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I LIVE in Edinburgh, the city of festivals, and am both a poet and a teacher of computing.
As a poet, I see young colleagues with great artistic talent ground down by the impossibility of living on their poetry, combined with precarious employment in dead-end warehouse or call-centre jobs that suck out their creativity.
And how many people really understand that the Edinburgh Fringe runs on an army of super-exploited young people on zero-hours contracts or, worse still, are hired as interns on expenses only? Or that the only substantial housing going up in this city is student flats, while the tenements students move out of are becoming AirBnB rentals?
Edinburgh is following London’s deadly path into housing crisis.
Back in 2014, in the Scottish independence referendum, many people who voted Yes did so in the hope of a new future — proper jobs at living wages, social housing, a benefits system that really gave social security once more and an end to Tory domination.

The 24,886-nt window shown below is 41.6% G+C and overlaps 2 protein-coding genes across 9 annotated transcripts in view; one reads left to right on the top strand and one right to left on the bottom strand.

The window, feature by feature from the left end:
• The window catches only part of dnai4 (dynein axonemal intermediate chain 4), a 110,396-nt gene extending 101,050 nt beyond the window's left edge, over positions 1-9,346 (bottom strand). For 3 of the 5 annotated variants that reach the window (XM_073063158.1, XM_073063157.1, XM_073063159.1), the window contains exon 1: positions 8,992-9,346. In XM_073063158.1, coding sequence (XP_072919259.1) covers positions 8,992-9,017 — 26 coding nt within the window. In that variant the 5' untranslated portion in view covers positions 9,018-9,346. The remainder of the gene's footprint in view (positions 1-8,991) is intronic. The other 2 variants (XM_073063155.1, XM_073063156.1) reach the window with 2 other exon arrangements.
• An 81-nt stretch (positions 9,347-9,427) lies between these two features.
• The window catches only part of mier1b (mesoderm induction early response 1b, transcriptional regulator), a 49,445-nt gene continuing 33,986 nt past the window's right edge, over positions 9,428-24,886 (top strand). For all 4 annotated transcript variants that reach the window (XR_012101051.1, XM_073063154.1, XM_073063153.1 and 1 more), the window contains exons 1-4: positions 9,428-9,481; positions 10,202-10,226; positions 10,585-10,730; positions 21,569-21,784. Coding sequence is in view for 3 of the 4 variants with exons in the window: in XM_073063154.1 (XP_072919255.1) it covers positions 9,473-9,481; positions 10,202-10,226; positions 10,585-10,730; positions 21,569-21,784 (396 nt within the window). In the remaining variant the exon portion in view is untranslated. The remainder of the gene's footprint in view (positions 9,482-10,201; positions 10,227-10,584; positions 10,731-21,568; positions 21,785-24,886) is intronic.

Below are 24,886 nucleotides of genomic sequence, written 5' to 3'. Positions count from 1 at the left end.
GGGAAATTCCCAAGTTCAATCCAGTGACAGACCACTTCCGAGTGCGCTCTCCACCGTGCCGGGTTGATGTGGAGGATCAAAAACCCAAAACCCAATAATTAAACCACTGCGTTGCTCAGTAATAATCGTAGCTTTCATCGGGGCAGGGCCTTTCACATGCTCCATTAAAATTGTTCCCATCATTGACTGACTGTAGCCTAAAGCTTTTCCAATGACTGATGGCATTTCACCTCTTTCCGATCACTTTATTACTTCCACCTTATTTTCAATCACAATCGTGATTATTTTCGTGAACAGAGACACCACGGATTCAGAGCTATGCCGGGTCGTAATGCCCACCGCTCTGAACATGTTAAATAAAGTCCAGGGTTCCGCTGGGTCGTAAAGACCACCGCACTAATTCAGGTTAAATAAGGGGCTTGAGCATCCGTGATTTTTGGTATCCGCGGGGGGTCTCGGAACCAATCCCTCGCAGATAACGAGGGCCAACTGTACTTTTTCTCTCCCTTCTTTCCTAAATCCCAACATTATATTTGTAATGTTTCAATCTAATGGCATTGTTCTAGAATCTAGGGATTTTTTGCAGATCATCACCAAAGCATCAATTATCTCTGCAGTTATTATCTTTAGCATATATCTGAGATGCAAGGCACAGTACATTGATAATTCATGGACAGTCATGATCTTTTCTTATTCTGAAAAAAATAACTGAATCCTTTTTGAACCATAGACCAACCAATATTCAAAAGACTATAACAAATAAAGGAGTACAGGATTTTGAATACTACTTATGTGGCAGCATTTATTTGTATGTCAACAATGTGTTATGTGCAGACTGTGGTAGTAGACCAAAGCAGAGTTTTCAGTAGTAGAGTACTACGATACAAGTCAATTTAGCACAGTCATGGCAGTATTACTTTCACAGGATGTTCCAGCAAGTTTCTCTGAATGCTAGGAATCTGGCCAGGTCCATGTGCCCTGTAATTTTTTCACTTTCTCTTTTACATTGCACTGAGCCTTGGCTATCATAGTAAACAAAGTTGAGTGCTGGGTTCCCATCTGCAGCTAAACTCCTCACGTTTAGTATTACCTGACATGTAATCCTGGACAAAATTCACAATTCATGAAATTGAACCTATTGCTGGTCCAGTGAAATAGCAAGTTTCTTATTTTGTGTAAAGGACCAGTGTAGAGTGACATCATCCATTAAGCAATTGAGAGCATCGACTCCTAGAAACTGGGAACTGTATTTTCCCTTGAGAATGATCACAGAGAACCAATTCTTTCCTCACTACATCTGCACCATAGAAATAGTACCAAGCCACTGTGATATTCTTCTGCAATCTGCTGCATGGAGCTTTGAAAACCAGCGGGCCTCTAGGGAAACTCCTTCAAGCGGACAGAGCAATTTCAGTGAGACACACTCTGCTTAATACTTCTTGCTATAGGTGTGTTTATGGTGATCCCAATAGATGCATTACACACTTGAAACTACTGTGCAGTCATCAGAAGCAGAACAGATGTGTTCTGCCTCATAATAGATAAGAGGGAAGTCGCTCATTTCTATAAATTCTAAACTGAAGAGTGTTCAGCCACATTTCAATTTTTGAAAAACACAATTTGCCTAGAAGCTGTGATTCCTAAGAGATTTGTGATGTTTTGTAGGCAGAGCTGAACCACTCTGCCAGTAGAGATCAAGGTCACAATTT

I wasn’t one of them. I had no faith that that was what we’d actually get and I thought a call centre worker in Dundee had more in common with one in Sunderland than with the managers of Ineos, Scotland’s would-be frackers.
But now all the policies mentioned above — and more — are in Labour’s manifesto for this election.
A Labour government led by Corbyn represents a solid version of that hope, with industrial planning that spreads prosperity over the whole island. It contains the kind of financial settlement for Scotland that really could meet the needs of its working people, including UK support for a massive housing programme.
It would winkle the burden of PFI out of the NHS, a burden crippling Scotland’s newest hospitals. It would nationalise rail, so that we could end the shambles that is Scotrail, end zero-hours contracts and introduce a living wage of at least £10 pounds an hour.
Labour’s green industrial revolution offers skilled jobs that would give us tidal schemes as well as more wind power in Scotland. Free broadband would bring in the digitally excluded, many of them in rural Scotland, as well as kickstarting new digital services.
I think that would be a UK worth being a part of.
That’s what I am voting for.
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